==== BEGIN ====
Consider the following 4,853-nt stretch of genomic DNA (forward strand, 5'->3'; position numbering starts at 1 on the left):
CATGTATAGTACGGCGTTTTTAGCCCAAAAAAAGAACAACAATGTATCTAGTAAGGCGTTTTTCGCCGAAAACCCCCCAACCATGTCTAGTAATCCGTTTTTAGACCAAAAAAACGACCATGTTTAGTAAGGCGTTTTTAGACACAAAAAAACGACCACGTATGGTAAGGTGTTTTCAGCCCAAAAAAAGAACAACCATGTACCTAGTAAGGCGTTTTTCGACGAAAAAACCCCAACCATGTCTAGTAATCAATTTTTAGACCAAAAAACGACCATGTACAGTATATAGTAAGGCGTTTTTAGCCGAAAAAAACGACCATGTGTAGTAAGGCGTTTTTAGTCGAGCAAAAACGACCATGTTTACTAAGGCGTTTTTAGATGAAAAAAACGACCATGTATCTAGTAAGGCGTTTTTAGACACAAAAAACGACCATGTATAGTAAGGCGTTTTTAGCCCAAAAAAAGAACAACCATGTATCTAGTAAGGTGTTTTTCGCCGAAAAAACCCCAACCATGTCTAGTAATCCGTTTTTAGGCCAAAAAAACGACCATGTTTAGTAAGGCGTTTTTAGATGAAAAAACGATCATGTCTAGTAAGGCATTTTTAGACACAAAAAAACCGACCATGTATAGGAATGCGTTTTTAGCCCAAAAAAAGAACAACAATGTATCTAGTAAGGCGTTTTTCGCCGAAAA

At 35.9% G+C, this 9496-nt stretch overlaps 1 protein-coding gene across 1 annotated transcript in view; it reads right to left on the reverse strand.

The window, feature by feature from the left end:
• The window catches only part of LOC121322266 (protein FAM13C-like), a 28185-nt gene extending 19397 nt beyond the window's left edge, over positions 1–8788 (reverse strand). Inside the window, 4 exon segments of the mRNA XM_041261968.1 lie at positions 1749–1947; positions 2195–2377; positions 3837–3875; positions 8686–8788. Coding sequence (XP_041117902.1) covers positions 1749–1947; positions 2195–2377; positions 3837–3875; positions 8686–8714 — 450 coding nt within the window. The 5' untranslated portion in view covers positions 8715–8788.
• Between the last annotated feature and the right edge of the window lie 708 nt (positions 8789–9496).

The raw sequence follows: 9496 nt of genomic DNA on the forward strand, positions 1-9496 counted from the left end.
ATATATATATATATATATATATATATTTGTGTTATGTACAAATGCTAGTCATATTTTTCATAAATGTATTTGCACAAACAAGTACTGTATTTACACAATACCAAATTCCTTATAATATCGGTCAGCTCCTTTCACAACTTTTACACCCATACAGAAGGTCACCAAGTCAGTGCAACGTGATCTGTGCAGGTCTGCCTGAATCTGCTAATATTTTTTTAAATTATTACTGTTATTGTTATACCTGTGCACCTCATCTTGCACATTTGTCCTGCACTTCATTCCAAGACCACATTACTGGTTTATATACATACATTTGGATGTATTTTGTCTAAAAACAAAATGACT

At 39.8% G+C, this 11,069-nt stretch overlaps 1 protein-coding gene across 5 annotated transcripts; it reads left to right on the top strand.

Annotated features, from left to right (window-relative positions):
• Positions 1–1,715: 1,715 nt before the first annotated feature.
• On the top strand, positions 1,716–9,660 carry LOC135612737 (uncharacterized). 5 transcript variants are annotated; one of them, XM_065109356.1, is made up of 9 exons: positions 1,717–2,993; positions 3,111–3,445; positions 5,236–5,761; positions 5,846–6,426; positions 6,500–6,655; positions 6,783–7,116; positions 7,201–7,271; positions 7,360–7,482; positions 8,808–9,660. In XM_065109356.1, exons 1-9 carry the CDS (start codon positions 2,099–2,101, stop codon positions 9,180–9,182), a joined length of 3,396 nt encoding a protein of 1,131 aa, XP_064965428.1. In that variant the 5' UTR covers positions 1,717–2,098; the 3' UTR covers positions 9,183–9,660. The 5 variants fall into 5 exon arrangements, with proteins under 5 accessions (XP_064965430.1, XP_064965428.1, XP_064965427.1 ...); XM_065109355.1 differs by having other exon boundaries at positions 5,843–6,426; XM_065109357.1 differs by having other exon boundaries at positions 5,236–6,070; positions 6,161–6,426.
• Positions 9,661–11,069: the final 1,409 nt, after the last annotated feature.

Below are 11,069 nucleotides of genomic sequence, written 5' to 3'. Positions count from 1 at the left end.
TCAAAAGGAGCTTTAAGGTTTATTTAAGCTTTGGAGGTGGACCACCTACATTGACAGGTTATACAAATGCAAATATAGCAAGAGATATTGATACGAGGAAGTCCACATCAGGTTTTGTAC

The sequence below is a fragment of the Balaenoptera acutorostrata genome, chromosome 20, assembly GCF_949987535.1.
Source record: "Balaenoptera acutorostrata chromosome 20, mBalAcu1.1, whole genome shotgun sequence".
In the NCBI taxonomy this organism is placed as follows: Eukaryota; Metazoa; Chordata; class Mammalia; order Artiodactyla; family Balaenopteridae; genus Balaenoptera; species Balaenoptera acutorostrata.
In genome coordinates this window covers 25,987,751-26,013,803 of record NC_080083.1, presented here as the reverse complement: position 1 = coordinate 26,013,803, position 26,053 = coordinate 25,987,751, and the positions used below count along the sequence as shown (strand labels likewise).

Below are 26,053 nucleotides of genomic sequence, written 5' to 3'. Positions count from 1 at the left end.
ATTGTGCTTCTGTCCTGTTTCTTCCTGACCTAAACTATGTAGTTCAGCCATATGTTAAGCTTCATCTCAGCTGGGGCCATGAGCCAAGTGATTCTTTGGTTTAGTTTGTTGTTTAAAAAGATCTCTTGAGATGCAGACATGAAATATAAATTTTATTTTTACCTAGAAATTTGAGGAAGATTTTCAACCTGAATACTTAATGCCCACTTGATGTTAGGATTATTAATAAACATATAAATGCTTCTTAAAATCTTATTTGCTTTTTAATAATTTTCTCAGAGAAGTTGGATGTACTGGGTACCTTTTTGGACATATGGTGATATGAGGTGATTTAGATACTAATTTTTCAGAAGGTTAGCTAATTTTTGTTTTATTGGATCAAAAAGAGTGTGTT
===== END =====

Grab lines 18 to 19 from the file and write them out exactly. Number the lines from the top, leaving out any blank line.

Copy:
In the NCBI taxonomy this organism is placed as follows: Eukaryota; Metazoa; Chordata; class Mammalia; order Artiodactyla; family Balaenopteridae; genus Balaenoptera; species Balaenoptera acutorostrata.
In genome coordinates this window covers 25,987,751-26,013,803 of record NC_080083.1, presented here as the reverse complement: position 1 = coordinate 26,013,803, position 26,053 = coordinate 25,987,751, and the positions used below count along the sequence as shown (strand labels likewise).